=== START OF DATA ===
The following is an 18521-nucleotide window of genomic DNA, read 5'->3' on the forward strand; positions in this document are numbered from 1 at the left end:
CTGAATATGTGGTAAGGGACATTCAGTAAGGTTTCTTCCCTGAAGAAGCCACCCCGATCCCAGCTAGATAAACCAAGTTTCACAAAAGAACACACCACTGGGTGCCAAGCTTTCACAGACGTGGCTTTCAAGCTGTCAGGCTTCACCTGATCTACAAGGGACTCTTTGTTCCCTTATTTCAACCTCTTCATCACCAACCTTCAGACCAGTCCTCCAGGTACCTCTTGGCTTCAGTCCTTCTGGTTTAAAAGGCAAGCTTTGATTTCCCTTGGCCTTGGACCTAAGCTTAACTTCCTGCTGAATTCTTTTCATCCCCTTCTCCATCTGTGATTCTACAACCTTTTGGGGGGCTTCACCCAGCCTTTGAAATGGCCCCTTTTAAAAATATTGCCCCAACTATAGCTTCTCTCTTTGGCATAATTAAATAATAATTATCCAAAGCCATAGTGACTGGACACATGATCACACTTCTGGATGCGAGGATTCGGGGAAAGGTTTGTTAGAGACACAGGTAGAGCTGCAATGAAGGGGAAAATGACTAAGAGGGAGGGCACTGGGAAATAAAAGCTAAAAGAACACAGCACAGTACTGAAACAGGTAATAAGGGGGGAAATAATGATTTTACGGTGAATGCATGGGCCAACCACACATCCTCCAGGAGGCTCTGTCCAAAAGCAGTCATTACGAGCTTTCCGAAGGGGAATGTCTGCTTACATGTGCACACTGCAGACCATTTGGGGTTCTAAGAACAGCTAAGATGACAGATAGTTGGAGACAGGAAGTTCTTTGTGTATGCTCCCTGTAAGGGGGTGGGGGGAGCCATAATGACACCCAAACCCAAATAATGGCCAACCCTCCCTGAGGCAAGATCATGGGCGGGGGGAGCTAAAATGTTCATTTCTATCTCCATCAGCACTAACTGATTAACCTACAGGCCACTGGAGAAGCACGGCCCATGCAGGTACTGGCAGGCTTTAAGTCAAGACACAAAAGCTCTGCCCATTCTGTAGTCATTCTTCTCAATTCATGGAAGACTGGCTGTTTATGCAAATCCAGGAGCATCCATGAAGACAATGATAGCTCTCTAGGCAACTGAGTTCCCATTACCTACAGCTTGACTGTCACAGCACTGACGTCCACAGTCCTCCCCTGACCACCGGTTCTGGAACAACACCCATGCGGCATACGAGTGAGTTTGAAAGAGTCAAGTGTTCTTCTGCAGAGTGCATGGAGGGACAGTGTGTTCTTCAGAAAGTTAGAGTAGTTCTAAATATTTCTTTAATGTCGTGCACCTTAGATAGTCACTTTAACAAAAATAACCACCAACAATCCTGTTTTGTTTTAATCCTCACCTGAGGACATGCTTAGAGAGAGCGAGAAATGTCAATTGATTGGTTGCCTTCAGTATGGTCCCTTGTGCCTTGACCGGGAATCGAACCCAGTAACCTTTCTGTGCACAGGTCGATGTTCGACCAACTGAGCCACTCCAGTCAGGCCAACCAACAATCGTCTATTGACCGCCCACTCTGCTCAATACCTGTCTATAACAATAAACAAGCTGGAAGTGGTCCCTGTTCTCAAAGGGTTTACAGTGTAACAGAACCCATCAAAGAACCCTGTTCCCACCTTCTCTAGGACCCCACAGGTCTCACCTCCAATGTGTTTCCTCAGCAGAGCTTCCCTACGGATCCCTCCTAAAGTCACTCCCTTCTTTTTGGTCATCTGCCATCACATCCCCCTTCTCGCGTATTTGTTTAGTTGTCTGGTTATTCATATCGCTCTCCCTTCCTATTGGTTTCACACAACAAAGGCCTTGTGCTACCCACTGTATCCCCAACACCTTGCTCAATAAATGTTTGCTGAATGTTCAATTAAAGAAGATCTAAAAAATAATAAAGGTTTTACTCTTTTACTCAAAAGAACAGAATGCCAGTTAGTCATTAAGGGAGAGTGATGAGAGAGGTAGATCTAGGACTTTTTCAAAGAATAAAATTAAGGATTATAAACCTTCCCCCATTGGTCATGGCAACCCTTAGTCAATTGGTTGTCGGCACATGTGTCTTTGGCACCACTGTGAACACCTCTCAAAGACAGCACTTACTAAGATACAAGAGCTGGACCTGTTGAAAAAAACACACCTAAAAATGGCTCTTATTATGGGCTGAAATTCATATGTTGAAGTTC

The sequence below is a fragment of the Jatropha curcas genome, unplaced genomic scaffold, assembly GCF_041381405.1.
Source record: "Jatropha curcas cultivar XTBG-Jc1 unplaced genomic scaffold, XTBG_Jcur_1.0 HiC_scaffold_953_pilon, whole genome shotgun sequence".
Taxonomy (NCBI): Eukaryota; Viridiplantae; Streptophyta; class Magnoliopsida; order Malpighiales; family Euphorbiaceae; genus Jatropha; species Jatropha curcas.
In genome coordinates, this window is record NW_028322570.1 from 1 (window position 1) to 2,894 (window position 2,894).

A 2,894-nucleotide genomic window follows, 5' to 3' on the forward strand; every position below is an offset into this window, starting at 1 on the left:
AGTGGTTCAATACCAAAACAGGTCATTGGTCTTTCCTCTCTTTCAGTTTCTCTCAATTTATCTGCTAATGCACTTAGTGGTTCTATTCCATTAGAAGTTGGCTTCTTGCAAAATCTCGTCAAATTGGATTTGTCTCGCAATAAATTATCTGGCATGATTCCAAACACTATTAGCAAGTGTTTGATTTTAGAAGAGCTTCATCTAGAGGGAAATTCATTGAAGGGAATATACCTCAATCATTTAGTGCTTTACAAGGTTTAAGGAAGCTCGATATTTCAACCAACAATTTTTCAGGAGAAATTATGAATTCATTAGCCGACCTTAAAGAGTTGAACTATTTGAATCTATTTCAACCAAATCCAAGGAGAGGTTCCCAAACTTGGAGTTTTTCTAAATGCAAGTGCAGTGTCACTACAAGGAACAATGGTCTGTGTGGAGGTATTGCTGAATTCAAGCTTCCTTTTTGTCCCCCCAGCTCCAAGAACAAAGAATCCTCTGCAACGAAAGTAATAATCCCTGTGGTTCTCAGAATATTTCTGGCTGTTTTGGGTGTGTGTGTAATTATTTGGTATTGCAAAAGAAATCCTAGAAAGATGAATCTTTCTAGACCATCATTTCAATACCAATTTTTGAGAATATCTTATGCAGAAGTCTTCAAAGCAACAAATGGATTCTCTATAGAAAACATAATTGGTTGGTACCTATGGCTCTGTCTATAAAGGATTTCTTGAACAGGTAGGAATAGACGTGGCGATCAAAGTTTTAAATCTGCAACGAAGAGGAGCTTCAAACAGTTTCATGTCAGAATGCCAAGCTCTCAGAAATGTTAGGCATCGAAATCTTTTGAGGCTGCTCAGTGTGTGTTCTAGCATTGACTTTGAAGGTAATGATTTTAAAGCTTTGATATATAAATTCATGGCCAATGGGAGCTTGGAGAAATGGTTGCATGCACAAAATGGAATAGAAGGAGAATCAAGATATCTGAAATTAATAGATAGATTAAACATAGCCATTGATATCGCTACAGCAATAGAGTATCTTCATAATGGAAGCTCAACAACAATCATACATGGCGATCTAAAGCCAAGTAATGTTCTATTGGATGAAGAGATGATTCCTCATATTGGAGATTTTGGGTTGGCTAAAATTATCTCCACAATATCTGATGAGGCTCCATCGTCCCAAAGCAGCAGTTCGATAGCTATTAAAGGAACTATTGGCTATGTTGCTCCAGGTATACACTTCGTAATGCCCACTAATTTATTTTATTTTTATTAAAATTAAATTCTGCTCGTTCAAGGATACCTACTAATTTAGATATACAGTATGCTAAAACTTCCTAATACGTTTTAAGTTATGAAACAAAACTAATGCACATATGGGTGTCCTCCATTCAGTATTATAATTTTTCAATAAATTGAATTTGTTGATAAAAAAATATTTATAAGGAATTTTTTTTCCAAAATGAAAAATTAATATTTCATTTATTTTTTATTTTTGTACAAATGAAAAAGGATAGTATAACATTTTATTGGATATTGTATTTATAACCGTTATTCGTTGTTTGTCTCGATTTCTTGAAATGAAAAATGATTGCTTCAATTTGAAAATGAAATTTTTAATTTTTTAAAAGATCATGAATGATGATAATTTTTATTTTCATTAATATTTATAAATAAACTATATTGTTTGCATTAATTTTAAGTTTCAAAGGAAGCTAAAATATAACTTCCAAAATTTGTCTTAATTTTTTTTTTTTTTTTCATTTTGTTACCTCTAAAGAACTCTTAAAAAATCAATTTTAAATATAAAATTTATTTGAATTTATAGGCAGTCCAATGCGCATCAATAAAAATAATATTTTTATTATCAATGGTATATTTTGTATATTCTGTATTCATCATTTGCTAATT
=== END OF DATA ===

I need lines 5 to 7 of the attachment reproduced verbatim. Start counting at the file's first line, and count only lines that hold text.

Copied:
Taxonomy (NCBI): Eukaryota; Viridiplantae; Streptophyta; class Magnoliopsida; order Malpighiales; family Euphorbiaceae; genus Jatropha; species Jatropha curcas.
In genome coordinates, this window is record NW_028322570.1 from 1 (window position 1) to 2,894 (window position 2,894).

A 2,894-nucleotide genomic window follows, 5' to 3' on the forward strand; every position below is an offset into this window, starting at 1 on the left: